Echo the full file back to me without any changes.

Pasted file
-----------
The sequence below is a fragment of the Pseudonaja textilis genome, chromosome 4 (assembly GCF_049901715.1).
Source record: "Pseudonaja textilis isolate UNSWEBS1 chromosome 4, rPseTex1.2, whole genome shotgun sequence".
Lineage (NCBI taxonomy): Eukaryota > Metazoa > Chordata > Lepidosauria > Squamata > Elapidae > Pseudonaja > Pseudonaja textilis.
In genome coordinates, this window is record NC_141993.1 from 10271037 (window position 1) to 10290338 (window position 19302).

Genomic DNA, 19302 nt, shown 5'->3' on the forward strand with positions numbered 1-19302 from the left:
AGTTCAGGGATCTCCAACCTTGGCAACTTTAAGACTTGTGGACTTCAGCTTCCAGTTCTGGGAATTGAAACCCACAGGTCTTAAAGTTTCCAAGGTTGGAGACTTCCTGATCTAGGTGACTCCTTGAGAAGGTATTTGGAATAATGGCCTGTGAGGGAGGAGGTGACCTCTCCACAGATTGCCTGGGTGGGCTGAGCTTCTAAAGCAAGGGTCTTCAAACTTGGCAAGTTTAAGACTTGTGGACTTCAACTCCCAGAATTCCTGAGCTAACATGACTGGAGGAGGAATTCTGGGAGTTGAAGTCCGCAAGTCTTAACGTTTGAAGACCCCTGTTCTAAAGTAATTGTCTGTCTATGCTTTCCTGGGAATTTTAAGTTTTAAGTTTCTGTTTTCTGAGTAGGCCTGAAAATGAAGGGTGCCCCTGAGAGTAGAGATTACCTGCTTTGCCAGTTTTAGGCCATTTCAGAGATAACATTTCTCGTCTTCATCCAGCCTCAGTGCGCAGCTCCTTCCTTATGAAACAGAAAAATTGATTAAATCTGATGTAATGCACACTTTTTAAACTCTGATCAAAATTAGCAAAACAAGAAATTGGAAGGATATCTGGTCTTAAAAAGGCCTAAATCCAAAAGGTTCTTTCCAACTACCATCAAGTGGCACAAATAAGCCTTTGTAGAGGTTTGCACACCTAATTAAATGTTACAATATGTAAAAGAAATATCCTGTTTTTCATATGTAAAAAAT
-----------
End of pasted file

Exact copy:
The sequence below is a fragment of the Pseudonaja textilis genome, chromosome 4 (assembly GCF_049901715.1).
Source record: "Pseudonaja textilis isolate UNSWEBS1 chromosome 4, rPseTex1.2, whole genome shotgun sequence".
Lineage (NCBI taxonomy): Eukaryota > Metazoa > Chordata > Lepidosauria > Squamata > Elapidae > Pseudonaja > Pseudonaja textilis.
In genome coordinates, this window is record NC_141993.1 from 10271037 (window position 1) to 10290338 (window position 19302).

Genomic DNA, 19302 nt, shown 5'->3' on the forward strand with positions numbered 1-19302 from the left:
AGTTCAGGGATCTCCAACCTTGGCAACTTTAAGACTTGTGGACTTCAGCTTCCAGTTCTGGGAATTGAAACCCACAGGTCTTAAAGTTTCCAAGGTTGGAGACTTCCTGATCTAGGTGACTCCTTGAGAAGGTATTTGGAATAATGGCCTGTGAGGGAGGAGGTGACCTCTCCACAGATTGCCTGGGTGGGCTGAGCTTCTAAAGCAAGGGTCTTCAAACTTGGCAAGTTTAAGACTTGTGGACTTCAACTCCCAGAATTCCTGAGCTAACATGACTGGAGGAGGAATTCTGGGAGTTGAAGTCCGCAAGTCTTAACGTTTGAAGACCCCTGTTCTAAAGTAATTGTCTGTCTATGCTTTCCTGGGAATTTTAAGTTTTAAGTTTCTGTTTTCTGAGTAGGCCTGAAAATGAAGGGTGCCCCTGAGAGTAGAGATTACCTGCTTTGCCAGTTTTAGGCCATTTCAGAGATAACATTTCTCGTCTTCATCCAGCCTCAGTGCGCAGCTCCTTCCTTATGAAACAGAAAAATTGATTAAATCTGATGTAATGCACACTTTTTAAACTCTGATCAAAATTAGCAAAACAAGAAATTGGAAGGATATCTGGTCTTAAAAAGGCCTAAATCCAAAAGGTTCTTTCCAACTACCATCAAGTGGCACAAATAAGCCTTTGTAGAGGTTTGCACACCTAATTAAATGTTACAATATGTAAAAGAAATATCCTGTTTTTCATATGTAAAAAAT